Between 2019 and 2020 I had really refined my practices around using physical notebooks for note-taking and to-do lists using methods from the bullet journal community, but as of the start of 2021 I have abandoned my physical notebook almost entirely, in favour of Roam. - Roam describes itself as a "note-taking tool for networked thought", but that description really undersells the value of it. It's as versatile as a notebook, pencil, and scissors, but with the advantages of search, tagging, interactivity, and bi-directional linking of thoughts. It's the first online note-taking software that I've found that feels like a 10x improvement over a bullet journal.
Programming languages I still haven't tried
State of plans from 2020
Read 3000 pages.
- Actual pages read: 724. Despite all the extra time I spent at home this year, I found I had little interest in sitting and reading books.
- Produce 3 pieces of music and release an EP.
- Play live music at a real "gig", like an open mic.
- Finish 3 music instrument building projects.
As the effects of the novel coronavirus started to be felt, I lost interest in a lot of projects or goals that were associated with social activities, and instead chose to spend my time on projects that were more introspective and affected my immediate environment.
Topics I'm thinking about at the start of 2021
Goal: read 3000 pages.
What can individuals do about climate change?
- This has been on my mind for years, which has given me time to refine my thoughts on it. The short version is that I don't think individuals should be feeling guilty about not finding work in green tech, and the most important changes will come from putting pressure on politicians to adopt green platforms. But in order to develop green platforms, we can each look at the fields that we are already knowledgeable in and figure out how we can reduce energy usage in those fields.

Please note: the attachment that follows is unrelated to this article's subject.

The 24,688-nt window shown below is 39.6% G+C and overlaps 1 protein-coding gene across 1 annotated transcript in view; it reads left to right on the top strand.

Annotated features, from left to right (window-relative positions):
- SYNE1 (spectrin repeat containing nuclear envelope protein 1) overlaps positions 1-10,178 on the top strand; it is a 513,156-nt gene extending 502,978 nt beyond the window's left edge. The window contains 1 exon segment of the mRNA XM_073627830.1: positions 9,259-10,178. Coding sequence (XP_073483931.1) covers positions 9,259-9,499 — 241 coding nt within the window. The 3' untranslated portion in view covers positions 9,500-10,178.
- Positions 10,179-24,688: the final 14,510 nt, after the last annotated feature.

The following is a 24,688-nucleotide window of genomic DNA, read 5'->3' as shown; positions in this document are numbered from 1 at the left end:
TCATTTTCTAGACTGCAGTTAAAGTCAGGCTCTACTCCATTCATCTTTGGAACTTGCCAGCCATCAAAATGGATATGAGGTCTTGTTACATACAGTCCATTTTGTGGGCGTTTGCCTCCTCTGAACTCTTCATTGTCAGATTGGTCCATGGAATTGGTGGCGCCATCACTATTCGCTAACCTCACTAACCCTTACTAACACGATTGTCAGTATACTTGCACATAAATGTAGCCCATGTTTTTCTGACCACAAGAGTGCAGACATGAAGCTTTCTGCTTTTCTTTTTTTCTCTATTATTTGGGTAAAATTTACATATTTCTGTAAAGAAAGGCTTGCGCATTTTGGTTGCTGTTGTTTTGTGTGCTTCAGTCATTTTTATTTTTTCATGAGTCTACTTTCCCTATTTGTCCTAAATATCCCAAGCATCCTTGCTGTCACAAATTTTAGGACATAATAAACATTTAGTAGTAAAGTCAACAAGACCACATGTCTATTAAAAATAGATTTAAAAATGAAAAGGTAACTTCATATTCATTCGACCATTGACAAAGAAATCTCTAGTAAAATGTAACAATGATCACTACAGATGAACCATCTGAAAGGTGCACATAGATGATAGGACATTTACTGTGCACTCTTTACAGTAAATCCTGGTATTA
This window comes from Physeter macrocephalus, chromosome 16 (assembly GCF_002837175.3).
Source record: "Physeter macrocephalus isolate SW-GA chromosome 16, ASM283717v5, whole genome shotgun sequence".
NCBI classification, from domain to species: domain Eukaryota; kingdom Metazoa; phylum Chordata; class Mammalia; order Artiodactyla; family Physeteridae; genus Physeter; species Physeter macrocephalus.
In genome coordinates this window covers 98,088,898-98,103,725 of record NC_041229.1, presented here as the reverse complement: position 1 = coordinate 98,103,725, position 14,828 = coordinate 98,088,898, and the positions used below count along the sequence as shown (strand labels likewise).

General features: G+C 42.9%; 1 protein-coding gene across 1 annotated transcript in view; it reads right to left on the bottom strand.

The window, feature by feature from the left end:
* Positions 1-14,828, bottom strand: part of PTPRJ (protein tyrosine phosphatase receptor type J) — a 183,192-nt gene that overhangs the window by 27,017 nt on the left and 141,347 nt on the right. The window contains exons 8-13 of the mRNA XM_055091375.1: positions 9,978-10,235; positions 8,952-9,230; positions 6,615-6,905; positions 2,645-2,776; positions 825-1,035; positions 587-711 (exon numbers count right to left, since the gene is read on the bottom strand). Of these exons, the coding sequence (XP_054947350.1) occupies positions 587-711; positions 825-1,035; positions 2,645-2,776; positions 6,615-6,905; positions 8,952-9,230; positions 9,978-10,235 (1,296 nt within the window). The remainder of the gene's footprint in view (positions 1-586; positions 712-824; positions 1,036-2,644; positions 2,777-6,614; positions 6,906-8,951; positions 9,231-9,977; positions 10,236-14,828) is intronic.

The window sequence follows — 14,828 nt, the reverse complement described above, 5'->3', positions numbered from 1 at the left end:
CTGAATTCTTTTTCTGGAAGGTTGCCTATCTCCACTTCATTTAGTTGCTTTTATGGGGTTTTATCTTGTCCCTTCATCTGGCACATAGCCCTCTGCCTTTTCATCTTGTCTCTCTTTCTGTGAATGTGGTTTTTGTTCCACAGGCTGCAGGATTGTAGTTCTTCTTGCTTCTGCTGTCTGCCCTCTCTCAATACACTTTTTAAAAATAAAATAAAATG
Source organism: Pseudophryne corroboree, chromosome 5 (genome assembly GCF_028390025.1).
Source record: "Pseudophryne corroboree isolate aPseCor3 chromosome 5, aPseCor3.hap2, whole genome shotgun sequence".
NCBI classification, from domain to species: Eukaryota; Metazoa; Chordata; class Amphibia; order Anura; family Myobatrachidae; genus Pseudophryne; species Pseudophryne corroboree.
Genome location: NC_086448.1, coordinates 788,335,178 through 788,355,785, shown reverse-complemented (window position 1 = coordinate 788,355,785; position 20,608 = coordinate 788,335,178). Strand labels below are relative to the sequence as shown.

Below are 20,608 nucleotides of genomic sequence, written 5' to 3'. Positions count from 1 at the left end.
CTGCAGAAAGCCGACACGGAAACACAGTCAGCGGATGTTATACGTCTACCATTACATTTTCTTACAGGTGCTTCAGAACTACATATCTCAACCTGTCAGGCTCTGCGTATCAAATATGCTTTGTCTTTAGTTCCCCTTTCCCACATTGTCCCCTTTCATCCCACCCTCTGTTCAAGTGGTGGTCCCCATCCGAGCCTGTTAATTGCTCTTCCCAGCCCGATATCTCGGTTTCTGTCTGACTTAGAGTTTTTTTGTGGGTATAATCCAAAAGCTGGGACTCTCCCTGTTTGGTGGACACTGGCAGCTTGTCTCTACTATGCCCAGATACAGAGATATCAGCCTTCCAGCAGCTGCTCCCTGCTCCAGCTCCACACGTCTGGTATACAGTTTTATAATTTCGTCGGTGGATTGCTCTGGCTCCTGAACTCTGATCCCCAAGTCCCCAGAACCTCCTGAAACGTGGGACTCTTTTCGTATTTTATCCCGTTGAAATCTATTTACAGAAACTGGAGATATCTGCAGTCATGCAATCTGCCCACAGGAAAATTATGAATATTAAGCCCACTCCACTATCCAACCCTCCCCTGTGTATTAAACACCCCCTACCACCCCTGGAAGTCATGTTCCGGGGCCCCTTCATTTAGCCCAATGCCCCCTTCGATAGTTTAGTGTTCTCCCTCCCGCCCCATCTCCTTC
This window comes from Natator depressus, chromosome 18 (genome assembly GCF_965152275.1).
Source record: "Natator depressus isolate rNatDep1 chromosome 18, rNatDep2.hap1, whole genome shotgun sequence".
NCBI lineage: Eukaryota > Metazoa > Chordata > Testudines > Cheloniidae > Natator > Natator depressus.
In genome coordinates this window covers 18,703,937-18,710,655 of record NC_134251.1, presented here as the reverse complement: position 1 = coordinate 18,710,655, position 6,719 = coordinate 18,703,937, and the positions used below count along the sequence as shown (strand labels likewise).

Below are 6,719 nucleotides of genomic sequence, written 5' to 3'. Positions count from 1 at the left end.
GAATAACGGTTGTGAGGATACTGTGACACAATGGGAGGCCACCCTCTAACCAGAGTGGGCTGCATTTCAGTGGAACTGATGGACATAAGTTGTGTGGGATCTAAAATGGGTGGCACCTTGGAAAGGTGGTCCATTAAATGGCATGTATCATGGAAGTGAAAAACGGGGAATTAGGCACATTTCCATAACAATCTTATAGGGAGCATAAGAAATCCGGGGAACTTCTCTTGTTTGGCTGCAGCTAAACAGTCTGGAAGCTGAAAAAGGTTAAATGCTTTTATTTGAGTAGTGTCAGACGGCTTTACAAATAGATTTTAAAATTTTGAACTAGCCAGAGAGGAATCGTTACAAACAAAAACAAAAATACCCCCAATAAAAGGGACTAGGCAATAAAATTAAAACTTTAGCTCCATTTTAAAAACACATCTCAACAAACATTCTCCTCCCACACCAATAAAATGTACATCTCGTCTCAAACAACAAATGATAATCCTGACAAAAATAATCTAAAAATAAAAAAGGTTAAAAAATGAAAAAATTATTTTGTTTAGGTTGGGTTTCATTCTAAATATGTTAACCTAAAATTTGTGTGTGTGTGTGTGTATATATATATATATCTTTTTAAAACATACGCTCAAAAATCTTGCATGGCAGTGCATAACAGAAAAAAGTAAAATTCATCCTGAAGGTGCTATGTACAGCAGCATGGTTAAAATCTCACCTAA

How do we improve the way we document software projects?
- In the software industry, it seems that documentation is something that most developers think is valuable, yet it is often written as an after-thought and not to the same standard as the software. Does improving the quality of software documentation improve the quality of our software? What are the practices we can adopt to improve the quality of our documentation?
What are the areas of music that I find most interesting?
- When I listen to music, I'll hop from genre to genre; from modern, synth-heavy dance music, to acoustic group performances inspired by the past. These different areas all require different skills, and I'd like to find the parts I enjoy most so that I can spend more time there.